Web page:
Best Memory Card for Panasonic Cameras – Choosing the Best SD Card for Video on Lumix Cameras

So you just got a Panasonic camera but
don’t know which memory card to get. Let’s talk about which one is the best one for your camera. Hey everyone, Camber here back with you, and
today I want to tell you what is the best memory card for video for your
Panasonic camera. And if you’re new here, this channel is all about teaching you
how to use your camera to make good videos so consider subscribing. And I
made a video a while back about what all the different numbers on SD cards mean
and how to pick the right one for your camera based on your camera’s max
recording bitrate; however, the most common question I still get asked on
that video is, “Hey, I just got this camera. What’s the best memory card for it?” So go
ahead and let me know down in the comments what Panasonic camera you’re
using. So what I’m gonna do in this video is group all the cameras by their max
recording bitrate and show you what card I suggest as well as how much recording
time that will give you in filming at the highest rate. I have links for all
the cards down below in the description so you can check that out once you find
out which card you’ll need, and I also have timestamps below so you can find your
camera model and skip ahead to see what you’ll need. And if anything I say about
the cards is confusing as far as sizes or speed class ratings, go check out the
other video I made here about what all the different numbers on the memory
cards mean so then you can understand what we’re talking about here. So
starting off with the group of cameras that has the highest recording bitrate
of 100 megabits per second, we have Panasonic’s GX85 and GH4. So
what I suggest for these cameras is a 128GB U3 card, and this will allow
you to shoot at 4k for up to two hours and 50 minutes. And the sizes I’m
suggesting for these memory cards is based on getting you close to a minimum
of two hours of shooting time, which is my personal minimum for when I’m out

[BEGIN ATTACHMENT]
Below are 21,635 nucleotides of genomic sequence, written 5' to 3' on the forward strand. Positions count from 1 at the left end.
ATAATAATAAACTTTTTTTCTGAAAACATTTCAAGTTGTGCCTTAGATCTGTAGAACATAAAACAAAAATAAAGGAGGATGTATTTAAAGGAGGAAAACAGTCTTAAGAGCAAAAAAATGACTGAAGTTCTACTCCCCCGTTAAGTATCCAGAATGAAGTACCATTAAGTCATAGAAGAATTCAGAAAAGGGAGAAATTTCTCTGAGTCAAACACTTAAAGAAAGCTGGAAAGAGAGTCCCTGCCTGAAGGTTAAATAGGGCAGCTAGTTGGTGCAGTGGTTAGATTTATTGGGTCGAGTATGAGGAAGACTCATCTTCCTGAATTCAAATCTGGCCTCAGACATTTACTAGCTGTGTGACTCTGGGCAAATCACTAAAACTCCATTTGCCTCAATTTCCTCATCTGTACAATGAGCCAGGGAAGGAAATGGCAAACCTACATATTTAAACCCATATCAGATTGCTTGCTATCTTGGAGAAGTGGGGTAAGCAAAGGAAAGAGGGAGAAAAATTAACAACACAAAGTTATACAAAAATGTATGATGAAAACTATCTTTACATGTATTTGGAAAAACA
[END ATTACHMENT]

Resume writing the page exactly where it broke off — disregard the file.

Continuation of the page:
shooting live events so that I can leave my camera rolling and not have to worry
about running out of space. But if you think you need more space, you can always
go with the 256GB card which will double the amount of time you can
record or you can go with the 64GB card, which will be half the
time. And next we have a group of models that shoots at a maximum of 150 megabits
per second, and these are the G9, S1, and the S1R. And for these I suggest the same 128GB U3 card, but since
these cameras have a higher recording bitrate, which will give you better
quality, that results in being able to shoot 4k for up to one hour and 54
minutes. So if you need more space a 256GB card will let you shoot for
three hours and 48 minutes, and for less time a 64GB card will let you
shoot for 57 minutes. However, the S1 and S1R also have a
slot for an XQD card, and for those I suggest this 120GB card which
will let you shoot for about 1 hour and 45 minutes. And this last group of cameras
we’re going to cover shoots at a maximum of 400 megabits per second, and these are
the GH5, GH5S, and the S1H. And for these I suggest a 256GB UHS-II V60 card, which will allow you to shoot at 4k at that 400 megabits per second for
up to 1 hour and 25 minutes. And when you’re shooting at these high bit rates
of 400 megabits per second, that equates to 50 megabytes per second so it’s very
important that you make sure you get one of these cards that has a V60 speed class
rating because that means that you have a minimum sustained write speed of 60
megabytes per second. And you need that to be higher than your 50 megabytes per
second that the camera is recording so you don’t end up with dropped frames in
your video. And these cards are more expensive because of the UHS-II and the
V60 minimum write speed. So if you end up going with the cheaper option of one of the
cards that’s only U3, the minimum write speed is 30 megabytes per second so then
you’re going to end up getting dropped frames. So those are the best memory
cards that I suggest based on the max recording bit rates of these various
Panasonic cameras. And again, I have links down in the description so you can go
find the one that I talked about for your camera, click on the link, and it
will take you right over to what you need. If you do have any more questions,
go ahead and leave them down in the comments, and I’ll try to clarify
anything I can. If this video was helpful, go ahead and leave a like, and subscribe if
you haven’t, and I’ll see you soon!

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